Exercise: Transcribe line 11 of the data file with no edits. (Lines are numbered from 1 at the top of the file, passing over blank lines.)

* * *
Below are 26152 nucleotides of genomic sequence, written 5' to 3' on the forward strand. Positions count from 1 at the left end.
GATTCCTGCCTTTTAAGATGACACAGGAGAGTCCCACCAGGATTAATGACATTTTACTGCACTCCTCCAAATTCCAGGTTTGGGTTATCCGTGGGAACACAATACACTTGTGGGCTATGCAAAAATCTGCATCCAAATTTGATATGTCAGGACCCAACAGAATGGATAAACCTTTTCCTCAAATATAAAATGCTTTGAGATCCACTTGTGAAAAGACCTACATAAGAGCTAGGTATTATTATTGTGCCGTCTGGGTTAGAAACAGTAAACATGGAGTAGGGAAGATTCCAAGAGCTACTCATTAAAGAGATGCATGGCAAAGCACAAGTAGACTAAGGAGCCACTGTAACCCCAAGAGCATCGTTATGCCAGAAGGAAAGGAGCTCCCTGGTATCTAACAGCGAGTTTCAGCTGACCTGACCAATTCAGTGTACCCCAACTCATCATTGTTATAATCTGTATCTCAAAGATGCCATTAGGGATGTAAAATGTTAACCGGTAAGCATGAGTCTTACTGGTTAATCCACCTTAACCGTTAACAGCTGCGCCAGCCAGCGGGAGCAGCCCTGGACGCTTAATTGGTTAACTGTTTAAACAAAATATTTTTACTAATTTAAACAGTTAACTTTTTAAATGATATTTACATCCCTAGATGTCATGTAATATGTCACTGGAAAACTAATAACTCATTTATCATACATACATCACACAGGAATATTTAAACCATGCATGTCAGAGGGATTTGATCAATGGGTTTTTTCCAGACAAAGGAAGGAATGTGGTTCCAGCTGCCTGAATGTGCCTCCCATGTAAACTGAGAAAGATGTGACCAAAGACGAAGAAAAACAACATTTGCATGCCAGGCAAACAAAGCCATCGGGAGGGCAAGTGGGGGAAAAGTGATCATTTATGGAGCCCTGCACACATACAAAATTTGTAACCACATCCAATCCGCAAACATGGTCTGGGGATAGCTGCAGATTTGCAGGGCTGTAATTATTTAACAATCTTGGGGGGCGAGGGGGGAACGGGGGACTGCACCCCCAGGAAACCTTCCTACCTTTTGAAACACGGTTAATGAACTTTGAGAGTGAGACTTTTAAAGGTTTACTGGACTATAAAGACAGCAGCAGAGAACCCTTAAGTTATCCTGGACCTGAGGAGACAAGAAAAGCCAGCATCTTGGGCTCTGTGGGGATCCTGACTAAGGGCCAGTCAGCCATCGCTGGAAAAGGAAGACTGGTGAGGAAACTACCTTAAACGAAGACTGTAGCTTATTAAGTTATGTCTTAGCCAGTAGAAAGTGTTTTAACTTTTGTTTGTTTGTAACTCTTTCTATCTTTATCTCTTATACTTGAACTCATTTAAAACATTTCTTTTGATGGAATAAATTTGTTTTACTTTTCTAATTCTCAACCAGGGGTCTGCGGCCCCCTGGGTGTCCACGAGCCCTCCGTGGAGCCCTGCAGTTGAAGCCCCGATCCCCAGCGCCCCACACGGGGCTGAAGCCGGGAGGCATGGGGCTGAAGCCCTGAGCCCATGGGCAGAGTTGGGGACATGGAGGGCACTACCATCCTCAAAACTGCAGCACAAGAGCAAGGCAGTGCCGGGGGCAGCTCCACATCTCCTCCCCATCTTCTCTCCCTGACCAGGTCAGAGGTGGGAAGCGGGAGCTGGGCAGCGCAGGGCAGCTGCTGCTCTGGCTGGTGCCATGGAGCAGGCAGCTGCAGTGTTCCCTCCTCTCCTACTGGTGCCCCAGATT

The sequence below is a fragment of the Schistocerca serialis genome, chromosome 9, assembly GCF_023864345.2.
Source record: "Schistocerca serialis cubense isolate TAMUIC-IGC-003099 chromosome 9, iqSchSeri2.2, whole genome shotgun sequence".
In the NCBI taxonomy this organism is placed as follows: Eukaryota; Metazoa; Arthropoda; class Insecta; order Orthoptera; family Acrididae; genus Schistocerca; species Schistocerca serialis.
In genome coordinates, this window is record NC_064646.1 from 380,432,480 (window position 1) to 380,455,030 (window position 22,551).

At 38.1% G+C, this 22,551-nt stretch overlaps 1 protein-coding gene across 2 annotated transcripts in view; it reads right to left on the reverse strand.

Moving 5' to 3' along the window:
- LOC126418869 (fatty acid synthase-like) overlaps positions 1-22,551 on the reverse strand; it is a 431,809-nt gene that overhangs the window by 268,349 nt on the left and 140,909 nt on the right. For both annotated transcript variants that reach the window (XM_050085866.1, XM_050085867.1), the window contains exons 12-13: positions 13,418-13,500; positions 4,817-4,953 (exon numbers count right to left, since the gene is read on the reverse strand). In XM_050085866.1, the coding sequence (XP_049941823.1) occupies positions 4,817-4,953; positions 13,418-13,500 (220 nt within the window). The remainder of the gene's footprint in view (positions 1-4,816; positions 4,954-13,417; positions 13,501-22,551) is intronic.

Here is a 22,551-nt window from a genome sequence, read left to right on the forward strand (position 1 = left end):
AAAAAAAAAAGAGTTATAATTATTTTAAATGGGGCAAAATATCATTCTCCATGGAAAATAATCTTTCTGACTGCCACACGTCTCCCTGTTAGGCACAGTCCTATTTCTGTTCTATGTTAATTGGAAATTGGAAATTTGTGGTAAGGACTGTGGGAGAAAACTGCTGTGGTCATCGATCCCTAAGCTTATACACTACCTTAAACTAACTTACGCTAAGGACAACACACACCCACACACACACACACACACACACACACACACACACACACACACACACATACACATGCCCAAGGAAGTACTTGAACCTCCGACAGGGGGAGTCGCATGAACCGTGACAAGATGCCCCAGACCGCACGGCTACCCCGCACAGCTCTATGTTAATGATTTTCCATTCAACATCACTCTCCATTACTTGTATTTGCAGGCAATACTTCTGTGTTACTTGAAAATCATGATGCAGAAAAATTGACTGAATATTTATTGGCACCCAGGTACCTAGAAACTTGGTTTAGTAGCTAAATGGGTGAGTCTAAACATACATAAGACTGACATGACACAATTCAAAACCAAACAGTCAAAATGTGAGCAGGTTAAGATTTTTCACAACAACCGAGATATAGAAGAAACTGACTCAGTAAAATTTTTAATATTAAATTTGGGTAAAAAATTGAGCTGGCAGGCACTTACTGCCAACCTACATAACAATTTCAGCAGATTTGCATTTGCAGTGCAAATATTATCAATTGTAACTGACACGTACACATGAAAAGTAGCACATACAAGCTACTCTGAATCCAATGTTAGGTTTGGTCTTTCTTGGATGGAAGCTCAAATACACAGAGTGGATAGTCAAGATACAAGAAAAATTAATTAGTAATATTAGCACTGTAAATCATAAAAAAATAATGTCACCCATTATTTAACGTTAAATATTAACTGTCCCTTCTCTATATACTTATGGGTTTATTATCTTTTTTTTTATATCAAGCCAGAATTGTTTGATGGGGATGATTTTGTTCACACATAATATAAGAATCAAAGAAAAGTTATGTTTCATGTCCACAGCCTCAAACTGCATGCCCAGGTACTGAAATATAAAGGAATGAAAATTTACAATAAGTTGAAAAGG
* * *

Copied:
AAAAAAAAAAGAGTTATAATTATTTTAAATGGGGCAAAATATCATTCTCCATGGAAAATAATCTTTCTGACTGCCACACGTCTCCCTGTTAGGCACAGTCCTATTTCTGTTCTATGTTAATTGGAAATTGGAAATTTGTGGTAAGGACTGTGGGAGAAAACTGCTGTGGTCATCGATCCCTAAGCTTATACACTACCTTAAACTAACTTACGCTAAGGACAACACACACCCACACACACACACACACACACACACACACACACACACACACACACACATACACATGCCCAAGGAAGTACTTGAACCTCCGACAGGGGGAGTCGCATGAACCGTGACAAGATGCCCCAGACCGCACGGCTACCCCGCACAGCTCTATGTTAATGATTTTCCATTCAACATCACTCTCCATTACTTGTATTTGCAGGCAATACTTCTGTGTTACTTGAAAATCATGATGCAGAAAAATTGACTGAATATTTATTGGCACCCAGGTACCTAGAAACTTGGTTTAGTAGCTAAATGGGTGAGTCTAAACATACATAAGACTGACATGACACAATTCAAAACCAAACAGTCAAAATGTGAGCAGGTTAAGATTTTTCACAACAACCGAGATATAGAAGAAACTGACTCAGTAAAATTTTTAATATTAAATTTGGGTAAAAAATTGAGCTGGCAGGCACTTACTGCCAACCTACATAACAATTTCAGCAGATTTGCATTTGCAGTGCAAATATTATCAATTGTAACTGACACGTACACATGAAAAGTAGCACATACAAGCTACTCTGAATCCAATGTTAGGTTTGGTCTTTCTTGGATGGAAGCTCAAATACACAGAGTGGATAGTCAAGATACAAGAAAAATTAATTAGTAATATTAGCACTGTAAATCATAAAAAAATAATGTCACCCATTATTTAACGTTAAATATTAACTGTCCCTTCTCTATATACTTATGGGTTTATTATCTTTTTTTTTATATCAAGCCAGAATTGTTTGATGGGGATGATTTTGTTCACACATAATATAAGAATCAAAGAAAAGTTATGTTTCATGTCCACAGCCTCAAACTGCATGCCCAGGTACTGAAATATAAAGGAATGAAAATTTACAATAAGTTGAAAAGG